Positive ion composition measurements and acetonitrile in the upper stratosphere
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Although ion chemistry models1,2 have predicted proton hydrates (PH) that is ions of the form H+(H2O)n, as major ions in the stratosphere, the first in situ mass spectrometric measurements3-5 revealed another ion family, called non-proton hydrates (NPH). The fractional abundance of these NPH, represented by H +Xl(H2O)m, increases from 1 to 90% between 55 and 23 km (refs 1, 5-7). Several proposals5,8,9 have been made for the identity of the molecule X, but high resolution spectra 10 and ion abundance measurements11,12 suggest that X should be acetonitrile (CH3CN). This suggestion has been reinforced by laboratory measurements13,14 and in situ data between 20 and 42 km (refs 6, 7), allowing a determination of the concentration profile of X in this altitude region. Here we report the first positive ion composition data obtained using a balloon-borne instrument between 42 and 46 km altitude. These data extend the density profile of X and give supplementary indications about its identity.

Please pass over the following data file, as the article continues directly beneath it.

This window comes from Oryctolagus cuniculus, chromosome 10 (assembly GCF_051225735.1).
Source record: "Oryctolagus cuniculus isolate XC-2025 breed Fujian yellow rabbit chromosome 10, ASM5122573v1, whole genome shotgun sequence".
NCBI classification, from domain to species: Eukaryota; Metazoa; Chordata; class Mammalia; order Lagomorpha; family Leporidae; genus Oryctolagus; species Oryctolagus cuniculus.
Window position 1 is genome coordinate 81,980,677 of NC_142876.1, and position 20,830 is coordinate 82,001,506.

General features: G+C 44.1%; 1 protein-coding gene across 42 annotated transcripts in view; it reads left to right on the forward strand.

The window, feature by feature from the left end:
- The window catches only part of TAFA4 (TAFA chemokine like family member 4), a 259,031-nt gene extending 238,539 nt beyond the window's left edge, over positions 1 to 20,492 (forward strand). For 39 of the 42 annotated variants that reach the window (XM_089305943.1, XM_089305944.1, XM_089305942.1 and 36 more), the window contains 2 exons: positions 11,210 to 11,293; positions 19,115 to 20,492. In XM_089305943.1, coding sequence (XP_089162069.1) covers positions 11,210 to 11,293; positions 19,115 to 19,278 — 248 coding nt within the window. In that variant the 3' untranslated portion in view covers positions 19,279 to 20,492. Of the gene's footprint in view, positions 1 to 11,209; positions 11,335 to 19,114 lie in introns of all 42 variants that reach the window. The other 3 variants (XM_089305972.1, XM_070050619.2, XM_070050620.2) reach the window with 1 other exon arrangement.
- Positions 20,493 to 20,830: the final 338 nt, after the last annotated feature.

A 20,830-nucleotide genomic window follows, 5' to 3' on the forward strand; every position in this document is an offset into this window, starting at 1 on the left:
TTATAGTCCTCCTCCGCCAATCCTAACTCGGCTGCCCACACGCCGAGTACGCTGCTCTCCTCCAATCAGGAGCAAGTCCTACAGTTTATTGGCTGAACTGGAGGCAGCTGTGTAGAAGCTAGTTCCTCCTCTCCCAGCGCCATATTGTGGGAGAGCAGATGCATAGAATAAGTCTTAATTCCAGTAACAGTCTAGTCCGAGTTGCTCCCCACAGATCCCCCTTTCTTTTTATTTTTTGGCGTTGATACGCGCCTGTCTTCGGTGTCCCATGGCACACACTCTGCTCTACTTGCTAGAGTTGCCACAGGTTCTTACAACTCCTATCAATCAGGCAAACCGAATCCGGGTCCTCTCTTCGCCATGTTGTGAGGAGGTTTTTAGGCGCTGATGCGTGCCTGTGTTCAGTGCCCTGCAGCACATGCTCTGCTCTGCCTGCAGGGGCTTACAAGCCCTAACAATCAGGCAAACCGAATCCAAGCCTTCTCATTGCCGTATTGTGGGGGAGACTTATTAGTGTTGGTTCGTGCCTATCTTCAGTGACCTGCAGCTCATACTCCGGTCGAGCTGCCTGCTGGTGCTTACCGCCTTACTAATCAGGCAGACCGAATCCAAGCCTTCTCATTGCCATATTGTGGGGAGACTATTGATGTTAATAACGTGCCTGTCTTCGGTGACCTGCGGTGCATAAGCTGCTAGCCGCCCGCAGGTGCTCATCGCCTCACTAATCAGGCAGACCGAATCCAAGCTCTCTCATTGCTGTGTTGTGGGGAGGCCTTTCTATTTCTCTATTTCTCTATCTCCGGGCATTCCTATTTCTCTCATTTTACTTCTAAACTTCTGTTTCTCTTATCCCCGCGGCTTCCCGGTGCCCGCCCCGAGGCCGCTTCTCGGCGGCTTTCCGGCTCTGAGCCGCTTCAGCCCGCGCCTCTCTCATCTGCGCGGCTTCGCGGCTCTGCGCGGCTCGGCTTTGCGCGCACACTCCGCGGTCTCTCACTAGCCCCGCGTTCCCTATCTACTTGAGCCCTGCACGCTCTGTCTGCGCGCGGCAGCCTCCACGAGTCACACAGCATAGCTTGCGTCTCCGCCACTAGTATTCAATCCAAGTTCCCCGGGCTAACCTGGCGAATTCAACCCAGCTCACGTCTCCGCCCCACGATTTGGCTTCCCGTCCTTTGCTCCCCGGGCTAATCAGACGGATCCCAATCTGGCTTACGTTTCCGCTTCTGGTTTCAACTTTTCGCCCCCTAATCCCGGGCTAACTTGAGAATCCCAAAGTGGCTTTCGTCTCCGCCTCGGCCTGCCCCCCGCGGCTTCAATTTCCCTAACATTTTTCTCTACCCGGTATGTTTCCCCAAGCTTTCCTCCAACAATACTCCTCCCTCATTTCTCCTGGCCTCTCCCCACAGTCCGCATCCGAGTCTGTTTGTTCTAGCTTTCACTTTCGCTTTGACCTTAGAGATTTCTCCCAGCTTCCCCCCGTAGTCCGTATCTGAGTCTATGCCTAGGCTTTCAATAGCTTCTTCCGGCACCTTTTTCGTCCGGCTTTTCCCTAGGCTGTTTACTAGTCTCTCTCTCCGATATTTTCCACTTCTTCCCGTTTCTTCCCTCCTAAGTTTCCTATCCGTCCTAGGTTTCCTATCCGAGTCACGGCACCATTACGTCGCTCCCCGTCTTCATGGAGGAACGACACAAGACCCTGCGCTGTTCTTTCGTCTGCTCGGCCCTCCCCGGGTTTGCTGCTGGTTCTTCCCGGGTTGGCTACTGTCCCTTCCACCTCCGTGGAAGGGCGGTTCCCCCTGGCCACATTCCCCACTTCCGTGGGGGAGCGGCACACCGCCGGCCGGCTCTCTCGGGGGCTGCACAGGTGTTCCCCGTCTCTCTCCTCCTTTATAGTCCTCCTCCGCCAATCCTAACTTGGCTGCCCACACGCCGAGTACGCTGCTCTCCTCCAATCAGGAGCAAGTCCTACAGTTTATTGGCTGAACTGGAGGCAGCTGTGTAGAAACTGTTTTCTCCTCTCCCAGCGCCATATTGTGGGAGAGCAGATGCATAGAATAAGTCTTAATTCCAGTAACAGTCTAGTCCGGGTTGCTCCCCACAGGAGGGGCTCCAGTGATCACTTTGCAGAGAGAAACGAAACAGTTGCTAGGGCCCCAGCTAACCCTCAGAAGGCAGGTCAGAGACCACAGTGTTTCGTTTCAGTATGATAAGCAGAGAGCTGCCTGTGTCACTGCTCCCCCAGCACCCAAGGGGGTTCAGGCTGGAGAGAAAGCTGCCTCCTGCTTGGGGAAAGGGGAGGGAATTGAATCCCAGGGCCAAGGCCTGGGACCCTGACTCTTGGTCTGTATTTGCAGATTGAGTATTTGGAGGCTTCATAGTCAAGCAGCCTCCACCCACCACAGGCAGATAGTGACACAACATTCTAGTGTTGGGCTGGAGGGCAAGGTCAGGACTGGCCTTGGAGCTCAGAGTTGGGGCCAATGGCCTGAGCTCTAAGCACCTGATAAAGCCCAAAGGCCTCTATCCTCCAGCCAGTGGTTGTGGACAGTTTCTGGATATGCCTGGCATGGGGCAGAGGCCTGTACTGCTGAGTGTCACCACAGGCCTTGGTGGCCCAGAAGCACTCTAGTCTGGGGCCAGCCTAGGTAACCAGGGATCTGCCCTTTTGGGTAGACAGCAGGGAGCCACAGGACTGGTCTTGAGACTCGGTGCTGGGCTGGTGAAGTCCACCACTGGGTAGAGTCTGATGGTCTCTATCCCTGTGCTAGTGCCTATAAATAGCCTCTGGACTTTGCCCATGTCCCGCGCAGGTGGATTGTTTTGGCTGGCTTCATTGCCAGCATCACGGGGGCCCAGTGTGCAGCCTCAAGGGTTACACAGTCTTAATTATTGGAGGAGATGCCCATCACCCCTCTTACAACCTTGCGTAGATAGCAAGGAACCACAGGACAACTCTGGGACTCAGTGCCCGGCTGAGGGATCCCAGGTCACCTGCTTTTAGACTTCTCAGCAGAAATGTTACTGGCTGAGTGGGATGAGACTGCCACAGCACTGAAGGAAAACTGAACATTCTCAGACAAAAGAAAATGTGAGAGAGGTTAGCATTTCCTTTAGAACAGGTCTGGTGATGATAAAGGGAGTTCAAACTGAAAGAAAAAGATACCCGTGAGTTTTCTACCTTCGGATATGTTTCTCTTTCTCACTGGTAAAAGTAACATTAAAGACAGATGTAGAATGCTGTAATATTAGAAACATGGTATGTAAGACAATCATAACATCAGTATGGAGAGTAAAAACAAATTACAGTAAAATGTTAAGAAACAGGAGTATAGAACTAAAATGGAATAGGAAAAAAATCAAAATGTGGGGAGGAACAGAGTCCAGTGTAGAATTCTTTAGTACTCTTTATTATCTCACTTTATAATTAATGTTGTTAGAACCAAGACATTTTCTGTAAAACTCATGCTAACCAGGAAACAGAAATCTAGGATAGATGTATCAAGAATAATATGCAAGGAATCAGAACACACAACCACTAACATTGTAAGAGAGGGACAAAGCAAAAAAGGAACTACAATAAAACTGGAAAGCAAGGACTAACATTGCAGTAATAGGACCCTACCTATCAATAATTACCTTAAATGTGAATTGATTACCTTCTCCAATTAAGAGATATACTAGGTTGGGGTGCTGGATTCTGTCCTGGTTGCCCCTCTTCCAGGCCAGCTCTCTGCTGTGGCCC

CitationArijs, E.; Nevejans, D.; Ingels, J. (1983). Positive ion composition measurements and acetonitrile in the upper stratosphere. , Nature, Vol. 303, Issue 5915, 314-316, DOI: 10.1038/303314a0.